Daily Sun: 03 Aug 10

Sunspot 1092 is facing almost directly toward our planet. Any eruptions from this active region will be Earth-directed. Credit: SDO/HMI

August 3rd, 2010, 05:06 AM
The sun sends a charged cloud hurtling our way


An unusually complex magnetic eruption on the sun has flung a large cloud of electrically charged particles towards Earth. When the cloud hits, which could be anytime now, it could spark aurorae in the skies around the poles and pose a threat to satellites – though probably not a particularly severe one.

On 1 August, a small solar flare erupted above sunspot 1092. It would not have raised many eyebrows, except that a large filament of cool gas stretching across the sun's northern hemisphere also chose that moment to explode into space.

Despite being separated by hundreds of thousands of kilometres, the two events may be linked. Images from NASA's Solar Dynamics Observatory hint at a shock wave travelling from the flare into the filament. "These are two distinct phenomena but they are obviously related," says Len Culhane, a solar physicist at the Mullard Space Science Laboratory, University College London.

Satellite threat
Filaments are gigantic tubes of magnetism that fill up with solar gas and hang in the atmosphere of the sun. This particular one spanned 50 times the diameter of our planet before it burst. It then spilled its contents into space, producing a cloud of electrically charged particles known as a coronal mass ejection.

When the cloud hits our planet, as will happen any day now, satellites could be affected. A gust of solar particles in April may have been responsible for putting Intelsat's Galaxy 15 permanently out of action.

In the grand scheme of solar things, this is not a big eruption. The sun is currently rousing from an unusually extended period of quiet. "If the solar activity continues to rise, then in three to four years this will be seen as a comparatively normal event," says Culhane.

August 3rd, 2010, 11:34 AM
Wow. Thank you for all this information! This is surreal! (lack of a better word, sorry...) :hehee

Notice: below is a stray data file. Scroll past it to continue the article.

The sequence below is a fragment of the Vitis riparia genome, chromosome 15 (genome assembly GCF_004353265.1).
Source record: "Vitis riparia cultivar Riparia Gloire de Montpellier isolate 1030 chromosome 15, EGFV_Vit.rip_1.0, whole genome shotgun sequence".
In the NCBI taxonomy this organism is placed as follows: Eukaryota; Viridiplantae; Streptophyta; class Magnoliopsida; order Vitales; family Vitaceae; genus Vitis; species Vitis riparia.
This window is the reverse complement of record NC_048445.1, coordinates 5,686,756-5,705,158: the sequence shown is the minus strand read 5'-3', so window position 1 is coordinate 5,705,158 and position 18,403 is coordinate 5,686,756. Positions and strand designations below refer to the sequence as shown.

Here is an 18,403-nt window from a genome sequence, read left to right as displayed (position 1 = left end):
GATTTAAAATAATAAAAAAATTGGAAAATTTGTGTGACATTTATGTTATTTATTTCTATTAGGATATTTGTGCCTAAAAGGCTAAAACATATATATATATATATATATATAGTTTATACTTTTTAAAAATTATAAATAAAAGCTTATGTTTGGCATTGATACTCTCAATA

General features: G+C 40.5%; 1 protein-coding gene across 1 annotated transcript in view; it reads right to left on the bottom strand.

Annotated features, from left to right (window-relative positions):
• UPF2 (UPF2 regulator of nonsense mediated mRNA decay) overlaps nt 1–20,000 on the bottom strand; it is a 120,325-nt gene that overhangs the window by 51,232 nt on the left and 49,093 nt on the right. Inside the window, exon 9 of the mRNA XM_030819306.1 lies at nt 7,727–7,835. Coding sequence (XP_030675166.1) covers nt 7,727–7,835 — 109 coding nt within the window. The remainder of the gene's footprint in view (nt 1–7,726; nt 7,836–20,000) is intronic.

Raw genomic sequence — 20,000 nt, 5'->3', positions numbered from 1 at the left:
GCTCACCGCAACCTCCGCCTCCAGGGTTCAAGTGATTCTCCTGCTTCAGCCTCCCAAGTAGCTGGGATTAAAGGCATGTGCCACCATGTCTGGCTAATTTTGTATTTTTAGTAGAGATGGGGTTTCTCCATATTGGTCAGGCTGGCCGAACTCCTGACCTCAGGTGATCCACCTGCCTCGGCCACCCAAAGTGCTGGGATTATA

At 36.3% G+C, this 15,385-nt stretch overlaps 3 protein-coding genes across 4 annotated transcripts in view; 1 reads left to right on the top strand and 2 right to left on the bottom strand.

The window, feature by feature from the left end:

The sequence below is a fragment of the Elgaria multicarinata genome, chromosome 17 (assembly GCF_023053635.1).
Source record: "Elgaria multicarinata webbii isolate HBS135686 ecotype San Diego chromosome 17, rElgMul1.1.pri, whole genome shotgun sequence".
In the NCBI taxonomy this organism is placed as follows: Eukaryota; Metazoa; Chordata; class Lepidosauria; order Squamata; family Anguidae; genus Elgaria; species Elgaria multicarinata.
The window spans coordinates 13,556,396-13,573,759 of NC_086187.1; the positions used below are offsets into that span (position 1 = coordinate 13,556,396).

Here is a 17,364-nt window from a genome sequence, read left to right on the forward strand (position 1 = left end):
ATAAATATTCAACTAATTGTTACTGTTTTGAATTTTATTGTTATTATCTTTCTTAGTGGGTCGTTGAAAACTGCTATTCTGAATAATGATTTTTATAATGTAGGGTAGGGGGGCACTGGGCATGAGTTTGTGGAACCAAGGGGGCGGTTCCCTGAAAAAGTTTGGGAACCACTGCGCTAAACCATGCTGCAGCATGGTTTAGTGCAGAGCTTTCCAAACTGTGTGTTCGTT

I'm an extreme lay person when it comes to space weather, but a few articles lately have caught my eye in that it appears our sun is waking up after a long slumber and it's waking with a vengence! Auroras? Communication outages possible? Sort of like an EMP I'm guessing in that the makeup of the 'force' is magnetic?

Thanks for putting all this complex information on the 'lower shelves' for we lay people to understand! Keep the info coming as we watch and wait...

Your Sister in Christ, derlinder :hug

August 12th, 2010, 07:15 AM
SUNSET PLANET SHOW: When the sun goes down tonight, step outside and look west. Venus, Mars, Saturn and the crescent Moon are having a lovely 4-way conjunction. It's a great way to warm up for the Perseid meteor shower, which peaks on Thursday night, August 12th. Get the full story from Science@NASA. Sky maps: August 12, 13.

PERSEID METEOR SHOWER: The annual Perseid meteor shower is underway. According to the International Meteor Organization, dark-sky observers are now counting more than 35 Perseids per hour, including many fireballs. Be alert for Perseids from 10 pm on Thursday, Aug. 12th, until sunrise on Friday, Aug. 13th. The darkest hours before dawn are usually best.

Daily Sun: 12 Aug 10

Sunspot 1093 is splitting in two. Readers with solar telescopes should take a look

SUNSPOT TWINS: Sunspot 1093 is splitting in two. "Pass the cigar," says photographer Alan Friedman, "it's twins!" He sends this picture from his backyard observatory in Buffalo, New York:

During the past 48 hours, the dark core of the sunspot has divided itself into two Earth-sized pieces. The process resembles cellular mitosis. Whether this event heralds the breakup and eventual quieting of the active region--or conversely, a multiplication of its size and activity--remains to be seen.

Current conditions
Solar wind
speed: 335.4 km/sec
density: 0.9 protons/cm3
explanation | more data
Updated: Today at 1205 UT
X-ray Solar Flares
6-hr max: B1 1035 UT Aug12
24-hr: B2 0035 UT Aug12
explanation | more data
Updated: Today at: 1200 UT